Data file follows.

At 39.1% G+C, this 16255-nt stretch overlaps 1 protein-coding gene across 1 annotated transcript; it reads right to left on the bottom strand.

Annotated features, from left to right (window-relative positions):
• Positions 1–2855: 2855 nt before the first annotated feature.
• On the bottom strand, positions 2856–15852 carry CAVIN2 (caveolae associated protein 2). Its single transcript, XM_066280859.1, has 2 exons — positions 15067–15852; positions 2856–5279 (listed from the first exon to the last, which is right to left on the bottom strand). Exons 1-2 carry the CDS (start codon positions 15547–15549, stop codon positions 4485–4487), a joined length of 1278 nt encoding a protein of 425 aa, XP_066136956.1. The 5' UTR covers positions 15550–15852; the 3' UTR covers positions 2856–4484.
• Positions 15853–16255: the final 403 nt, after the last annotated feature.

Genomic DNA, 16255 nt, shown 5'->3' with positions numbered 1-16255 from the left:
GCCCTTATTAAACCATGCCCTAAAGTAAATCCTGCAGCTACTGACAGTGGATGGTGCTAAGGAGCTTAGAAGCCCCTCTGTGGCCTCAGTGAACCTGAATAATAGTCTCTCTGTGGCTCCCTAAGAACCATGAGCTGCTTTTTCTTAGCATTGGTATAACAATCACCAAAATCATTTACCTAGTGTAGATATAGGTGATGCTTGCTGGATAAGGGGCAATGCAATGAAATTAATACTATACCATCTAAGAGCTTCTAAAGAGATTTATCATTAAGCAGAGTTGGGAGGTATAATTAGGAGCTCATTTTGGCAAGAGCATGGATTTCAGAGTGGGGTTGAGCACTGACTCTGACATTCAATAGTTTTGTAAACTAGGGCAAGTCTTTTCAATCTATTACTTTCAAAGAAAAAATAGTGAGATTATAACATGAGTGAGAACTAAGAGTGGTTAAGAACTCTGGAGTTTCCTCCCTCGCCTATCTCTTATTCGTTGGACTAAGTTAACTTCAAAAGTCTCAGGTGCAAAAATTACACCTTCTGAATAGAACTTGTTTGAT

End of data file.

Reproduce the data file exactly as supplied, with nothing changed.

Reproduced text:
At 39.1% G+C, this 16255-nt stretch overlaps 1 protein-coding gene across 1 annotated transcript; it reads right to left on the bottom strand.

Annotated features, from left to right (window-relative positions):
• Positions 1–2855: 2855 nt before the first annotated feature.
• On the bottom strand, positions 2856–15852 carry CAVIN2 (caveolae associated protein 2). Its single transcript, XM_066280859.1, has 2 exons — positions 15067–15852; positions 2856–5279 (listed from the first exon to the last, which is right to left on the bottom strand). Exons 1-2 carry the CDS (start codon positions 15547–15549, stop codon positions 4485–4487), a joined length of 1278 nt encoding a protein of 425 aa, XP_066136956.1. The 5' UTR covers positions 15550–15852; the 3' UTR covers positions 2856–4484.
• Positions 15853–16255: the final 403 nt, after the last annotated feature.

Genomic DNA, 16255 nt, shown 5'->3' with positions numbered 1-16255 from the left:
GCCCTTATTAAACCATGCCCTAAAGTAAATCCTGCAGCTACTGACAGTGGATGGTGCTAAGGAGCTTAGAAGCCCCTCTGTGGCCTCAGTGAACCTGAATAATAGTCTCTCTGTGGCTCCCTAAGAACCATGAGCTGCTTTTTCTTAGCATTGGTATAACAATCACCAAAATCATTTACCTAGTGTAGATATAGGTGATGCTTGCTGGATAAGGGGCAATGCAATGAAATTAATACTATACCATCTAAGAGCTTCTAAAGAGATTTATCATTAAGCAGAGTTGGGAGGTATAATTAGGAGCTCATTTTGGCAAGAGCATGGATTTCAGAGTGGGGTTGAGCACTGACTCTGACATTCAATAGTTTTGTAAACTAGGGCAAGTCTTTTCAATCTATTACTTTCAAAGAAAAAATAGTGAGATTATAACATGAGTGAGAACTAAGAGTGGTTAAGAACTCTGGAGTTTCCTCCCTCGCCTATCTCTTATTCGTTGGACTAAGTTAACTTCAAAAGTCTCAGGTGCAAAAATTACACCTTCTGAATAGAACTTGTTTGAT